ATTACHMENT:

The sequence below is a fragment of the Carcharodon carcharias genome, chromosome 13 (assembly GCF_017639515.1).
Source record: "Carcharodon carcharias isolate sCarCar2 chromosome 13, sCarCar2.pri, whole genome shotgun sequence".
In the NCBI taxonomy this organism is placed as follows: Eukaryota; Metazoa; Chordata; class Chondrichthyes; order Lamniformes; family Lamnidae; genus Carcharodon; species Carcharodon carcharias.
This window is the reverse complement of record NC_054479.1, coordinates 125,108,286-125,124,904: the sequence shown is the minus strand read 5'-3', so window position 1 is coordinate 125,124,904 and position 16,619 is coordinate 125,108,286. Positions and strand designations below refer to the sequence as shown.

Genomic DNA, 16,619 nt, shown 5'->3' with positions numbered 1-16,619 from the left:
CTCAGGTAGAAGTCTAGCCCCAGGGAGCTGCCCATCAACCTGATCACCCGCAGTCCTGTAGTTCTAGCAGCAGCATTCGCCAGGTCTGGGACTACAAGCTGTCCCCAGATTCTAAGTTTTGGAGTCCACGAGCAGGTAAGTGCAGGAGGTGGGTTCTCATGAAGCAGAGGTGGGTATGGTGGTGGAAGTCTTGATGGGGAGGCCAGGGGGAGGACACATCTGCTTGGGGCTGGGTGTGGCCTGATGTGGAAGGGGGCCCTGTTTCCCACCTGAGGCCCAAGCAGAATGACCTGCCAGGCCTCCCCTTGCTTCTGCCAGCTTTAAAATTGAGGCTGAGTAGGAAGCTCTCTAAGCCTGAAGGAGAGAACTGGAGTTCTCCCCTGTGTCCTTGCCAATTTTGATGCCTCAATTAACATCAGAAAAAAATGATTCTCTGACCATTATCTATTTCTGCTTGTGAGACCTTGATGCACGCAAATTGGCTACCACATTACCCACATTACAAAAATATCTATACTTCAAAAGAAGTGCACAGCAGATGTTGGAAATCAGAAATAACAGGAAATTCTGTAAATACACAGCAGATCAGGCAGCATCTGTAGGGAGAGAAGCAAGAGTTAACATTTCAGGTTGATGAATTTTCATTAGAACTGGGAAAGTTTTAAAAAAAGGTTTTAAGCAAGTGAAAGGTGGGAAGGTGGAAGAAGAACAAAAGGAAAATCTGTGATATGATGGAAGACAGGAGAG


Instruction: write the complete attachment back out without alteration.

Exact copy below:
The sequence below is a fragment of the Carcharodon carcharias genome, chromosome 13 (assembly GCF_017639515.1).
Source record: "Carcharodon carcharias isolate sCarCar2 chromosome 13, sCarCar2.pri, whole genome shotgun sequence".
In the NCBI taxonomy this organism is placed as follows: Eukaryota; Metazoa; Chordata; class Chondrichthyes; order Lamniformes; family Lamnidae; genus Carcharodon; species Carcharodon carcharias.
This window is the reverse complement of record NC_054479.1, coordinates 125,108,286-125,124,904: the sequence shown is the minus strand read 5'-3', so window position 1 is coordinate 125,124,904 and position 16,619 is coordinate 125,108,286. Positions and strand designations below refer to the sequence as shown.

Genomic DNA, 16,619 nt, shown 5'->3' with positions numbered 1-16,619 from the left:
CTCAGGTAGAAGTCTAGCCCCAGGGAGCTGCCCATCAACCTGATCACCCGCAGTCCTGTAGTTCTAGCAGCAGCATTCGCCAGGTCTGGGACTACAAGCTGTCCCCAGATTCTAAGTTTTGGAGTCCACGAGCAGGTAAGTGCAGGAGGTGGGTTCTCATGAAGCAGAGGTGGGTATGGTGGTGGAAGTCTTGATGGGGAGGCCAGGGGGAGGACACATCTGCTTGGGGCTGGGTGTGGCCTGATGTGGAAGGGGGCCCTGTTTCCCACCTGAGGCCCAAGCAGAATGACCTGCCAGGCCTCCCCTTGCTTCTGCCAGCTTTAAAATTGAGGCTGAGTAGGAAGCTCTCTAAGCCTGAAGGAGAGAACTGGAGTTCTCCCCTGTGTCCTTGCCAATTTTGATGCCTCAATTAACATCAGAAAAAAATGATTCTCTGACCATTATCTATTTCTGCTTGTGAGACCTTGATGCACGCAAATTGGCTACCACATTACCCACATTACAAAAATATCTATACTTCAAAAGAAGTGCACAGCAGATGTTGGAAATCAGAAATAACAGGAAATTCTGTAAATACACAGCAGATCAGGCAGCATCTGTAGGGAGAGAAGCAAGAGTTAACATTTCAGGTTGATGAATTTTCATTAGAACTGGGAAAGTTTTAAAAAAAGGTTTTAAGCAAGTGAAAGGTGGGAAGGTGGAAGAAGAACAAAAGGAAAATCTGTGATATGATGGAAGACAGGAGAG